A black coach and horses arrived outside of the inn. Fortunately, there was step outside of the inn to allow me a little grace, as I entered the carriage. Alas, the handbag had not been invented. I kept my possessions in my pockets, stored my belongings in a bundle and held ‘Fortune’s Promise’ in my grasp. It was 1811, ‘the night was painted silver’, as I commenced the journey. The horses moved at a genteel pace and took me to Orchard House. Peering into the house, I saw a striking young woman, Lucinda, ‘with raven hair and sapphire eyes’. A servant brought a ‘delicious looking drink in a sugar-frosted glass’, alas he could not see this twenty first century reader. I settled back in the carriage, and could not wait to open to recommence the thrilling journey through the novel.
Sue Johnson, the author, was driving the coach and horses and I heard her call to the horse to commence the journey. We galloped at a pace through the Regency narrative; it was indeed thrilling as the characters veered of the track. Without a fortune to keep the characters on a steady road of wealth, I was in awe as they employed survival tactics of the highest order. Lucinda and Hannah, both strong and resourceful ladies, navigated their way through the perilous era – and what a brilliant journey. The ladies could not see me. I waited in the background, hoping for a twist in fate to keep them safe. Perhaps, I did help them along the way.
The shadow of the villain lurked, but ‘a hunger and cold gnawed his insides’, as he searched for his treasure – the lady with the ‘sapphire eyes’. Oh, how I feared for Lucinda. Despite her slight frame and pale countenance, Lucinda had the fire of the twenty first century woman. Indeed, ‘naked hostility’ shone in her ‘sapphire blue eyes’, and she recognised that her brother ‘had more choice in life’. Mentally stronger than her artist brother, John, Lucinda rejected ‘the devil on Longdon Hill’, and was not fooled when he ‘strutted out like a peacock’. Laughing at Lucinda’s perceptive, intelligent comments, I wanted to invite her into the twenty first century; but she could not see me.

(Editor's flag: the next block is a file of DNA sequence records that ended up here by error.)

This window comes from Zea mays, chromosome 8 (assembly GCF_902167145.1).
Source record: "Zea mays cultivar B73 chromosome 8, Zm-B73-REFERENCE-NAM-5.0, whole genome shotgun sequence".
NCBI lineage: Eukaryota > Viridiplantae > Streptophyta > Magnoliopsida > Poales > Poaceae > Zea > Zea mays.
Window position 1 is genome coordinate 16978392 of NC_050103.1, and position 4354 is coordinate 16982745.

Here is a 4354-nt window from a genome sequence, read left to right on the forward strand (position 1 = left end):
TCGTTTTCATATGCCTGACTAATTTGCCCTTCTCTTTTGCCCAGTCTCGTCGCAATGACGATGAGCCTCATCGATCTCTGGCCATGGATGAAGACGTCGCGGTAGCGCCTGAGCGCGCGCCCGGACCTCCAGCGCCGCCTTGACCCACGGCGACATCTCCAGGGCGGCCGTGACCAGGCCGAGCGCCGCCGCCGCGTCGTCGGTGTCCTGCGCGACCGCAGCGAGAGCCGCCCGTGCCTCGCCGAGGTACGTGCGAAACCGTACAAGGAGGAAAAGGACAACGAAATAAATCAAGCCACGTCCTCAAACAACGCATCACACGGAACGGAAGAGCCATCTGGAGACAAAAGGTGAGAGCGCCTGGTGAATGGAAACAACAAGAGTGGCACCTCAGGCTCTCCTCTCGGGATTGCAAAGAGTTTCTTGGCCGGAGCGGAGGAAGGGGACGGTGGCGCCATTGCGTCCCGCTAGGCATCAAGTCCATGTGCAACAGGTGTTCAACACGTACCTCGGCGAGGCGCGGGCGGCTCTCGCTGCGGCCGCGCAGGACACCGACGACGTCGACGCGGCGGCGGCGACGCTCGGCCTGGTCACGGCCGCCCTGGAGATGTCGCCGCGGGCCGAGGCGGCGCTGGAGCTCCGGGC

I was on the edge of my seat, as the horses negotiated the rough narrative terrain. We encountered the thieves and vagabonds hiding in the underworld. Driving through the era: we stopped at inns, fairs, farms and cottages. Sue Johnson documents the uncivilised element of the era thus providing a refreshing perspective. I entered an inn to find ‘the air thick with the smell of smoke, old cooking and unwashed bodies. The smell was so over powering…’ But I did not dwell on the assault on my senses, as it was time to follow the pathway of the winding plot. I saw that ‘turmoil’ ‘twisted inside’ of Lucinda when faced with the devilish character. She was not hoodwinked by her suitor, and I knew I would witness the adventures of a thoroughly modern Regency lady. I returned hastily to the carriage each night to follow the plot, but drew the curtains on the ‘man on a black horse’ who was always clipping at Lucinda’s heels. I hoped Lucinda would be clever enough to outwit him, and see his ‘silhouette’ before he saw her. I pointed at a potential suitor, alas she could neither see me, nor hear my counsel.
I feared for the characters as they met the various people along the way. I ‘heard of situations where wealthy young men had disappeared to be stripped of their belongings and left dead in a ditch.’ I moved out of the Regency drawing room to travel through the reality of the era. The hiring fair chilled me to the bone, when the sinister farmer approached Lucinda, but I marvelled at Lucinda’s independent spirit.
The narrative is wrapped in the superstition of the era and a hint of the supernatural. I was enchanted by this novel, as I travelled back in time to reality of the Regency era. I wanted to help the characters who had been thrown into turmoil by the cruel twist of their fate. But, ‘the air cracked with tension’ as I drove through the twists and turns in the narrative. ‘The storm rattled and crashed overhead’ in the dramatic story of greed, ambition and survival.